Saudi Arabia has launched a clampdown on illegal workers  in a bid to create more jobs for its citizens, Bloomberg reported on Thursday, adding that a quarter of nationals aged between 20 and 30 are unemployed. Local inspectors have raided places where suspected illegal workers could be employed, enforcing existing labor laws, the news agency reported, citing Labor Ministry spokesman Hattab al-Enazi. Authorities have deported nearly 800,000 illegal workers in the past 15 months, Bader al-Malik, spokesman for the General Department of Passports in Riyadh, told local newspapers. Some 200,000 illegal workers were deported in the first three months of this year, Malik told al-Hayat newspaper. Raids earlier in the week resulted in a number of schools being closed, as expatriate teachers feared their papers were not in order.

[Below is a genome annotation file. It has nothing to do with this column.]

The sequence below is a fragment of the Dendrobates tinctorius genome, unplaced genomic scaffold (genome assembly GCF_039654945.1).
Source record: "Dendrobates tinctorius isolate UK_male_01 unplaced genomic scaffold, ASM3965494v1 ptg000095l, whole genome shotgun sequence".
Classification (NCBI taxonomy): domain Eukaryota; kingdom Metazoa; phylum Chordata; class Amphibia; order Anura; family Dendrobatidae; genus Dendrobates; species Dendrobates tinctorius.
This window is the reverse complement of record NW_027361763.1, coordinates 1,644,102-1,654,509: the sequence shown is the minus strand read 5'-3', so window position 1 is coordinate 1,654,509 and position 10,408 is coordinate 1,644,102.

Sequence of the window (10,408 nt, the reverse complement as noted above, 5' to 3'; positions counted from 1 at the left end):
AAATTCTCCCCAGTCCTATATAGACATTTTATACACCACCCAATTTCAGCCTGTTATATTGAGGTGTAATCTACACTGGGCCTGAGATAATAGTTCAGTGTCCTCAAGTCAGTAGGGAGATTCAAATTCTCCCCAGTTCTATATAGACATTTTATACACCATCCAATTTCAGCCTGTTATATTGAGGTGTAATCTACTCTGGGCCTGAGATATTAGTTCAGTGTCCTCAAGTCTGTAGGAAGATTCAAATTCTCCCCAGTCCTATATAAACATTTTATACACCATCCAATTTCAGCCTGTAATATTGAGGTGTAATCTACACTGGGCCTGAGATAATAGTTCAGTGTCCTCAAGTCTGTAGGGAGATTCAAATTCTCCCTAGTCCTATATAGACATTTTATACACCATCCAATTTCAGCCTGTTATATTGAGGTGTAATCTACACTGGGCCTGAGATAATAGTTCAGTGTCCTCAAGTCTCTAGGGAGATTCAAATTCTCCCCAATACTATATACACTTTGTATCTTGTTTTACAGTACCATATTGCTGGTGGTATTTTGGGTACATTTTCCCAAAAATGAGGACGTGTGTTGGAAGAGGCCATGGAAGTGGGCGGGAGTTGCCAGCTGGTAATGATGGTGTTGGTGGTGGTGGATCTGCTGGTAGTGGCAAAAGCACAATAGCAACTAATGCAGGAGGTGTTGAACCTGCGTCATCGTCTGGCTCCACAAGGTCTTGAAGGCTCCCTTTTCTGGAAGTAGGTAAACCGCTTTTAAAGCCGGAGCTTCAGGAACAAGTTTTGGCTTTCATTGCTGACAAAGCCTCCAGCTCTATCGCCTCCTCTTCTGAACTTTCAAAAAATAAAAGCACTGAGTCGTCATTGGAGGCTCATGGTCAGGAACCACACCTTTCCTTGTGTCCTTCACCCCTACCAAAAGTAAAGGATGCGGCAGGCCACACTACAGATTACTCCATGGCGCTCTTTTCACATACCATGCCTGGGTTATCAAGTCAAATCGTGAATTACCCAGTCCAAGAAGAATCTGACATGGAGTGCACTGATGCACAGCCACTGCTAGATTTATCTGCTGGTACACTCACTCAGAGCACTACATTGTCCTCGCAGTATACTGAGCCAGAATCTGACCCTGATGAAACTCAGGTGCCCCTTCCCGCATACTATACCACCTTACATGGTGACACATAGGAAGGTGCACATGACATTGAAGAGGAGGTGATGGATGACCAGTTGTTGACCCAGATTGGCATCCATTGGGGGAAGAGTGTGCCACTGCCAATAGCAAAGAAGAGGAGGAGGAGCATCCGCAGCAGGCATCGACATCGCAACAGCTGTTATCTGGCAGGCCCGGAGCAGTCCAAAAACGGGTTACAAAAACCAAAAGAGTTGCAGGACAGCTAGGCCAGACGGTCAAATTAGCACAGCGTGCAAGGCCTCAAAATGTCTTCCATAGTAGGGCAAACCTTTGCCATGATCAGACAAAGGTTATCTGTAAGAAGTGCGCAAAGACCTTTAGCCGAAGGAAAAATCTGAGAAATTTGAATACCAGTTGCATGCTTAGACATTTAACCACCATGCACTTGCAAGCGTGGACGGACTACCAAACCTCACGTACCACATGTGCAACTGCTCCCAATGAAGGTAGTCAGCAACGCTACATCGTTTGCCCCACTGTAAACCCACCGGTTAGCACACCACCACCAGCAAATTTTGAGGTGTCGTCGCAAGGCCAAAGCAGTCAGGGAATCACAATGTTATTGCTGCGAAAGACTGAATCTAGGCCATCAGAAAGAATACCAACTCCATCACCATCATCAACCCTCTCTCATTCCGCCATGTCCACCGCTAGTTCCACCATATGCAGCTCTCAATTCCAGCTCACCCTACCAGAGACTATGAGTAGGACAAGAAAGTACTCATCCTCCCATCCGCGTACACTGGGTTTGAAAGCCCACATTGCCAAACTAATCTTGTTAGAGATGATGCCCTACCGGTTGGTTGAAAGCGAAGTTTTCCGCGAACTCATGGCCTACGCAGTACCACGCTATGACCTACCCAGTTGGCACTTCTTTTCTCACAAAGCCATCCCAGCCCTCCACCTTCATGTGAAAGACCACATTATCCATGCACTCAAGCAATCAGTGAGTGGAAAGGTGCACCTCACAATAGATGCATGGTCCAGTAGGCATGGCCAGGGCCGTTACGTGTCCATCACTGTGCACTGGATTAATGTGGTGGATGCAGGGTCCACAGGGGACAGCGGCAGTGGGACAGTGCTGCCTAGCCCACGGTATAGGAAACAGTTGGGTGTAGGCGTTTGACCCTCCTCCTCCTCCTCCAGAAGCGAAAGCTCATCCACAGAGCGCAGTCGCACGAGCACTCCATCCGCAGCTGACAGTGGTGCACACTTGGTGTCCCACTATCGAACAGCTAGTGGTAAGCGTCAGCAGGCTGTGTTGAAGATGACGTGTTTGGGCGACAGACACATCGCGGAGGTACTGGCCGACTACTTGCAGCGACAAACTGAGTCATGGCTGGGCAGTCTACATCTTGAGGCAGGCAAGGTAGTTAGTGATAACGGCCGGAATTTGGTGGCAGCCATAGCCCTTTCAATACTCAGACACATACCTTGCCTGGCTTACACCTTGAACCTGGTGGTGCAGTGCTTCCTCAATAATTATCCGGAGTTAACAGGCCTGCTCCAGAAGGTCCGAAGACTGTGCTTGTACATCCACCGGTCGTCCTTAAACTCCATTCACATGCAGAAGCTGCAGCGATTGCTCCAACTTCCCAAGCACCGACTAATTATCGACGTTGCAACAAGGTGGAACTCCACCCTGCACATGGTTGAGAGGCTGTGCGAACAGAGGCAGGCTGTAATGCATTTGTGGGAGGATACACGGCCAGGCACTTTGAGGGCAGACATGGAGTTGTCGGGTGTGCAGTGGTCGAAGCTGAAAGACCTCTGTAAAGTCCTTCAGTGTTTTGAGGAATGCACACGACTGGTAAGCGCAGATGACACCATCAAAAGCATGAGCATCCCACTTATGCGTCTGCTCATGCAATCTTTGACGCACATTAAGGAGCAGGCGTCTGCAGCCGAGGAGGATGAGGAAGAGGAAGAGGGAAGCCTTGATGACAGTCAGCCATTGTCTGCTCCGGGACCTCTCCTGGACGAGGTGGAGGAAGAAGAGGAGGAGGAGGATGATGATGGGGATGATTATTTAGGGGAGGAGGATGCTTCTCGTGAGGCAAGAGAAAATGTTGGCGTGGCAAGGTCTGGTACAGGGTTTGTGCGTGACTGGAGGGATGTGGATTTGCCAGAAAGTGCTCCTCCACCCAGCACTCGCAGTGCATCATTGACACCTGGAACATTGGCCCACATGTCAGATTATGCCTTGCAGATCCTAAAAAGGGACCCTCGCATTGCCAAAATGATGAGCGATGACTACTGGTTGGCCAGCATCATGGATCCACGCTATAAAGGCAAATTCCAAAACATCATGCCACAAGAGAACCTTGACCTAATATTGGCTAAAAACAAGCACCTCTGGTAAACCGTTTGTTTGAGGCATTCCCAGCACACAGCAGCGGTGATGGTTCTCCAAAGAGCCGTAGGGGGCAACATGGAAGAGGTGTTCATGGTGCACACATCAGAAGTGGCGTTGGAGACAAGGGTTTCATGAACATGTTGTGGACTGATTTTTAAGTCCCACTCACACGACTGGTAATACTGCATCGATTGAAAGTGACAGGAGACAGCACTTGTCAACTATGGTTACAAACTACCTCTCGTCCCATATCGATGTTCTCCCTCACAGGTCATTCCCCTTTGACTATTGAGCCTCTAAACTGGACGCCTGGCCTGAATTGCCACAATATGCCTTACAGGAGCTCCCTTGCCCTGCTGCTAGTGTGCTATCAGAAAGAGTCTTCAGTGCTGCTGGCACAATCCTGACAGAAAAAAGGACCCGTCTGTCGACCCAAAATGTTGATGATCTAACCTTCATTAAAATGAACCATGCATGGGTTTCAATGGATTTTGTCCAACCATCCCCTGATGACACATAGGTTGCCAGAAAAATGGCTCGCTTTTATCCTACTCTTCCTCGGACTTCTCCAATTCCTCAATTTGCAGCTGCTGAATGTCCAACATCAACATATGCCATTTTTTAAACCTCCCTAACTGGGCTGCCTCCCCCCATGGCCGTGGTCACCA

Some 2,000 teachers in various schools need to address their work statuses, reported the Saudi-based al-Hayat newspaper.
Social media users said a number of work places were empty earlier in the week, with employees fearing deportation. Saudi Arabia has 9.4 million expatriate workers, mainly from Egypt, Yemen , the Philippines, India and Pakistan, Bloomberg reported, citing the Central Department of Statistics. Foreign workers often enter the kingdom under the sponsorship of a Saudi national, but then change jobs to work for another person while retaining the same visa.The Yemeni government has expressed concern over the crackdown. Protests took place outside the Saudi embassy in Yemen after thousands of Yemeni workers were arrested and deported, the BBC reported.
However, government sources in the Philippines said none of their citizens in Saudi Arabia have been affected by the crackdown so far, al-Hayat added.
King Abdullah announced in 2011 a plan worth $130 billion to create jobs for Saudi nationals  and tighten rules on hiring expatriate workers.
The government has restricted the number of permits issued to expatriates, linking their presence to the number of Saudi employees hired in a company, Bloomberg reported.